“The movements are borrowed from Tai Chi and other martial arts forms,” says Linda. “Some children struggle with basic movements but with the slow, controlled movements of Tai Chi, everyone can do it.
Also, because it is fun, and based around animal characters, children don’t recognise the activity as exercise. All children love animals so when they lunge, they don’t know they are lunging. They are doing tiger crawls.”
Linda maintains that a programme like Animal Fu can work hand-in-hand with existing sports programmes, like swimming or tennis because the movements they learn in Animal Fu help improve balance, arm swing and body awareness.
Beyond sport and physical activity, Linda suggests that more schools focus around “wellness activities,” that is, activities that help children have fun and feel good. With elements of mindfulness incorporated into the programme, Animal Fu can not only help children become more physically active, but also be beneficial to children’s mental health as well.
ARE GIRLS AT RISK MORE THAN BOYS
Duncan Jefford, regional director for Everyone Active, says there is a major disparity between what girls are offered and what boys are offered in terms of sport in school.
“In sport, it is still a very sexist culture. It’s time to break that cycle,” he says.
A recent study from Youth Sport Trust and Women in Sport revealed that secondary school aged boys (age 11-16) are happier with the amount of physical activity they take part in and enjoy it more than girls (71 per cent of boys vs. 56 per cent of girls).
Even more troubling is that 45 per cent of girls do not see the relevance of the skills they learn in PE to their lives and ultimately, issues with confidence, self‑consciousness, the pressure of academic school work and lack of encouragement from teachers and parents, all hold teenage girls back from being physically active.
With two young girls of his own, Jefford described the state of sport in school as “incredibly disappointing,” particularly in the state sector.
To help address this issue, Jefford said Everyone Active is now delivering a variety of programmes to help schools make sport more affordable and accessible.
“We have partnered with Great Britain Olympic gold medallist Alex Danson to launch a hockey academy for children aged 7-11 and we’ve also teamed up with the Hertfordshire Mavericks to launch a series of netball camps. Both initiatives allow us to get girls involved in these sports at a much younger age than what is typically offered in school,” says Jefford.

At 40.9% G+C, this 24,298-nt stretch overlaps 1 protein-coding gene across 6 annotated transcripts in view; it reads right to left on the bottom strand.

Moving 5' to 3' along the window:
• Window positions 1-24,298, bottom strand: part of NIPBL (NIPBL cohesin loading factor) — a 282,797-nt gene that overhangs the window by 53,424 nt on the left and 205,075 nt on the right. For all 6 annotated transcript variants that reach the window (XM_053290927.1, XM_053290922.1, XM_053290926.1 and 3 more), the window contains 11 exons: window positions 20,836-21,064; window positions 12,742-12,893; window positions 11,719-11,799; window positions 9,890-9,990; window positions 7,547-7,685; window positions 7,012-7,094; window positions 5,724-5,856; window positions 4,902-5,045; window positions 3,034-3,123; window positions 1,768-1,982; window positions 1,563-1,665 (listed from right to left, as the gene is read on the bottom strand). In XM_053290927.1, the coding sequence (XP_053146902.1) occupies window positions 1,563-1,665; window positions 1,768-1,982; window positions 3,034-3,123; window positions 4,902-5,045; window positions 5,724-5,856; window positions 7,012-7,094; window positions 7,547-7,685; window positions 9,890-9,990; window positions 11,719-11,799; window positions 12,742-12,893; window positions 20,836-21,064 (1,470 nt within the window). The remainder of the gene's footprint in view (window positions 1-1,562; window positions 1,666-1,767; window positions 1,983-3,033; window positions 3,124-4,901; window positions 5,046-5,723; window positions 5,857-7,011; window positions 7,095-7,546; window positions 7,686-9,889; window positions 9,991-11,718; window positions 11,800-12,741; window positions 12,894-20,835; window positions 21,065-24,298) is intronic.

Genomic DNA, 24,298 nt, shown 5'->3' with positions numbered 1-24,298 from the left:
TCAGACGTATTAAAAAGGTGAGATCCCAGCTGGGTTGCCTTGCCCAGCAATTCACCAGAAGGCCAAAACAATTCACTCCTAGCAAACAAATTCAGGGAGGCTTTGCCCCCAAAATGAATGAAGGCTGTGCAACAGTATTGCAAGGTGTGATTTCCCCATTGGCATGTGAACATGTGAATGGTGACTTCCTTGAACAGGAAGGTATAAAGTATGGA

Both programmes have ambitious goals. The Alex Danson Hockey Academy aims to engage 10,000 children with hockey over the next three years, notably young girls who are not traditionally offered this opportunity until Year 5. Similarly, the Hertfordshire Mavericks partnership wants to get an additional 20,000 girls and women partaking in some form of netball-related activity over the next three years. “If you get children more active in primary school, you embed good habits for life,” says Jefford.
Swimming is another area where some state sector schools struggle. “Unfortunately, the reality is that nearly 2,000 primary schools in the UK do not offer any swimming lessons and there’s over a quarter of a million children every year that finish primary school and can’t swim 25 meters.”
As a result, Jefford said that Everyone Active is allowing access to swimming lessons at a more affordable rate to help break down the price barrier facing many British schools.
One issue facing schools is the cost of transport for children from school to a leisure centre with a pool, so Jefford said Everyone Active is working with coach companies to find ways to make transportation more affordable.
“Our aim is to enable every child to swim 25 meters by age 11,” says Jefford.
SHIFTING THE FOCUS
While sport and PE is an important part of most children’s school experience, the reality is that most children do not meet the recommended minimum requirements of weekly physical activity.
Worse still is that many children, especially girls, lose interests in sport at a young age which often has major consequences in their adult‑life.
Unfortunately, the school environment naturally promotes a very sedentary culture: children are required to sit for long periods, walk instead of run and be still for most of the day.
With childhood obesity levels on the rise, increased physical activity is needed more than ever. Shifting the focus away from sport and toward more regular activity that is both accessible and fun will undoubtedly have a lasting impact on the health and wellbeing of today’s children, now and until adulthood.